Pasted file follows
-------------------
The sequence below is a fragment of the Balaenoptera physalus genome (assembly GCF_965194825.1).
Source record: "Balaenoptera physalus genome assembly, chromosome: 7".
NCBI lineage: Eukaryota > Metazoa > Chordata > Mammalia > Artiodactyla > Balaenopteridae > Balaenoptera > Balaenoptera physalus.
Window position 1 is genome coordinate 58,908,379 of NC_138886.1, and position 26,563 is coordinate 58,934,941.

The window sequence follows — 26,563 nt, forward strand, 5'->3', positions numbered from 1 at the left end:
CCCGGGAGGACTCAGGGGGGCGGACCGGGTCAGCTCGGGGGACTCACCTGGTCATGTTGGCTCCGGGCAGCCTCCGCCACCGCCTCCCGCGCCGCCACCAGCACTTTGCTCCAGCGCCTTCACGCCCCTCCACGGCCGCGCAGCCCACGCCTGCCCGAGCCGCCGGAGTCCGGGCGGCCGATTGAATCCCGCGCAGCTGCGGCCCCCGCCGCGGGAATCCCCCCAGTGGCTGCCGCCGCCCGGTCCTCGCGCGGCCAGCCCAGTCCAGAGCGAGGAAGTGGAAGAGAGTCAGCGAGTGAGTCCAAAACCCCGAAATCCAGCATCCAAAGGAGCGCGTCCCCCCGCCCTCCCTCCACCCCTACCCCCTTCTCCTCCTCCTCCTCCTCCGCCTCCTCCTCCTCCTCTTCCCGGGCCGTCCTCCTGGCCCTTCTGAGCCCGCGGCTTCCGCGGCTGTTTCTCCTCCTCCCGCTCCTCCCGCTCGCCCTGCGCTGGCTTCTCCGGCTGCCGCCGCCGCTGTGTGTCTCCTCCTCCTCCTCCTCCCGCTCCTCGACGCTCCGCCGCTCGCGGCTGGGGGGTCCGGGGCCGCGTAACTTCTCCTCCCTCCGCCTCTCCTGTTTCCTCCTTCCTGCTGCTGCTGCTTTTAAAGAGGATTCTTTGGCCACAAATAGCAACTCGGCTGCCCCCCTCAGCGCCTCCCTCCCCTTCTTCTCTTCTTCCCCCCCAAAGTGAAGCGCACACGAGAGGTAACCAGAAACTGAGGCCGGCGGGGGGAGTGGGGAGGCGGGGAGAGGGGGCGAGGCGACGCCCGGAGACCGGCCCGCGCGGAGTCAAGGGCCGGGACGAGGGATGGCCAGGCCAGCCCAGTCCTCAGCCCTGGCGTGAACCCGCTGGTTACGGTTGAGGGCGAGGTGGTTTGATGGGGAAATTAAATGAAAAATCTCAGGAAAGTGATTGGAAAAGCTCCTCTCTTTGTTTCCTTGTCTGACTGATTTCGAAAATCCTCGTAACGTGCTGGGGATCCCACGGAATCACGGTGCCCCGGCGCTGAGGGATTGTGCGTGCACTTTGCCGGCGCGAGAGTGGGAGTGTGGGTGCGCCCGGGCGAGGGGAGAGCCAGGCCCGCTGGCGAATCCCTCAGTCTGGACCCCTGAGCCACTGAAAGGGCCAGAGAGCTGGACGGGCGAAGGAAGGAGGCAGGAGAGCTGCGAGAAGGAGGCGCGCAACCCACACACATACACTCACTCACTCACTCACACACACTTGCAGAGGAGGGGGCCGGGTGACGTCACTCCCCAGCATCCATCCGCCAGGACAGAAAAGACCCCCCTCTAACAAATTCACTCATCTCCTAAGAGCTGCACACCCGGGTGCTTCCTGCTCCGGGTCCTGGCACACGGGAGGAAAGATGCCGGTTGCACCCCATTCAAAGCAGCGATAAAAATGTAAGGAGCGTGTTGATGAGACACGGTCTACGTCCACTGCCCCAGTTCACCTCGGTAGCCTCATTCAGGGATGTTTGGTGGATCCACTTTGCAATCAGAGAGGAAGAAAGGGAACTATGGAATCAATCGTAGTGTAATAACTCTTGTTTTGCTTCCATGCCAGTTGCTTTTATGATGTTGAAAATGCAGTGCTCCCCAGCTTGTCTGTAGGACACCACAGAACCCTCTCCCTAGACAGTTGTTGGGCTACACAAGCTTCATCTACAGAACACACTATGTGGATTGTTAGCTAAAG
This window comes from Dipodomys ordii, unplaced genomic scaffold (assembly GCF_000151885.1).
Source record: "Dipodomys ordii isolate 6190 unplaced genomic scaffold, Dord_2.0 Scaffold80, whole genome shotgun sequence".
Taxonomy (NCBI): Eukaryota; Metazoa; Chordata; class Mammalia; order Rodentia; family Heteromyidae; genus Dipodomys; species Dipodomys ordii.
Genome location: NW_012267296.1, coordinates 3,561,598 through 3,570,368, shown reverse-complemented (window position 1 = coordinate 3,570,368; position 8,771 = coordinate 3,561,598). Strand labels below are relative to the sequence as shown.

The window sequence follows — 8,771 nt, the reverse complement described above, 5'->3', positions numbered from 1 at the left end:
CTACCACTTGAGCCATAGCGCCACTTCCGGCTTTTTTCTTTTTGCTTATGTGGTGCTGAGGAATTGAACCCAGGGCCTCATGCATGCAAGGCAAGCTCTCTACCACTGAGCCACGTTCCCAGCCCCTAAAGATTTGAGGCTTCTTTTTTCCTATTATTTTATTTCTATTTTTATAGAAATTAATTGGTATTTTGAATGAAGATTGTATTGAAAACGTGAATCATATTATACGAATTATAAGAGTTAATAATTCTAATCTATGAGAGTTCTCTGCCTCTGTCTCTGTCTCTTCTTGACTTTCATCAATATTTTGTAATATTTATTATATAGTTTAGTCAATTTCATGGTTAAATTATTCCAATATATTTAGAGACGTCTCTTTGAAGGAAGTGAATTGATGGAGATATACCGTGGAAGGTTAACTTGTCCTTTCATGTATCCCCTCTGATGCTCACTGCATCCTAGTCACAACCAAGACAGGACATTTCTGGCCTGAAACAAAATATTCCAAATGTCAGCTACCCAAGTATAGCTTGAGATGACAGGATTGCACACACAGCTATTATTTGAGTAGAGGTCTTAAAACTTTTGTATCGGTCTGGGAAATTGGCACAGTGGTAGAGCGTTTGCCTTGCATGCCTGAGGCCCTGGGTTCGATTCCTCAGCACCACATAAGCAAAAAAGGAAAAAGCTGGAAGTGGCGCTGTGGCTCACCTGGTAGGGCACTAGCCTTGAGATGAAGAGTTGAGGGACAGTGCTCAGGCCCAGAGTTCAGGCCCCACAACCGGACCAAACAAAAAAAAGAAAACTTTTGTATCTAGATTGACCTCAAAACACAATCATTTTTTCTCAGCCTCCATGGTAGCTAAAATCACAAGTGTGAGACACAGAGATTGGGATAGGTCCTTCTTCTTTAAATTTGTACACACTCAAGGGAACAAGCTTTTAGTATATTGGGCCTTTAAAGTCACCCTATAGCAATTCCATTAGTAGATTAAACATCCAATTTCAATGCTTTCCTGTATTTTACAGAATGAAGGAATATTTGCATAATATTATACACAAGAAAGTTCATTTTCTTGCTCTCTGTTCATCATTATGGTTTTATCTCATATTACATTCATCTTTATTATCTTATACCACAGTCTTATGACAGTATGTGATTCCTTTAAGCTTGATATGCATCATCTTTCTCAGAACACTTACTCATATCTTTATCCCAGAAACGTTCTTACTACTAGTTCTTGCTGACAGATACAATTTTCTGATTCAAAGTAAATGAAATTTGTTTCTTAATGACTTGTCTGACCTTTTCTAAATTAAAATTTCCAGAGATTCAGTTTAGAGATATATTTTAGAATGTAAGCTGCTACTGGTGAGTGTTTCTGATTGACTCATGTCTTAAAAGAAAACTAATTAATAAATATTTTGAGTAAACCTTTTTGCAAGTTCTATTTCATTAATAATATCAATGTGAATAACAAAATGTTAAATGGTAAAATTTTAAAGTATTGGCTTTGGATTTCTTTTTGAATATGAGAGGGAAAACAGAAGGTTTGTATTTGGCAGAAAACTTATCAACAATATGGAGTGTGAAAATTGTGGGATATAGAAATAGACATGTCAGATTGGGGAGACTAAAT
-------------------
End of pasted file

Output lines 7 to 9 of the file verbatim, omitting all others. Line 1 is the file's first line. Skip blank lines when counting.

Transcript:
This window comes from Dipodomys ordii, unplaced genomic scaffold (assembly GCF_000151885.1).
Source record: "Dipodomys ordii isolate 6190 unplaced genomic scaffold, Dord_2.0 Scaffold80, whole genome shotgun sequence".
Taxonomy (NCBI): Eukaryota; Metazoa; Chordata; class Mammalia; order Rodentia; family Heteromyidae; genus Dipodomys; species Dipodomys ordii.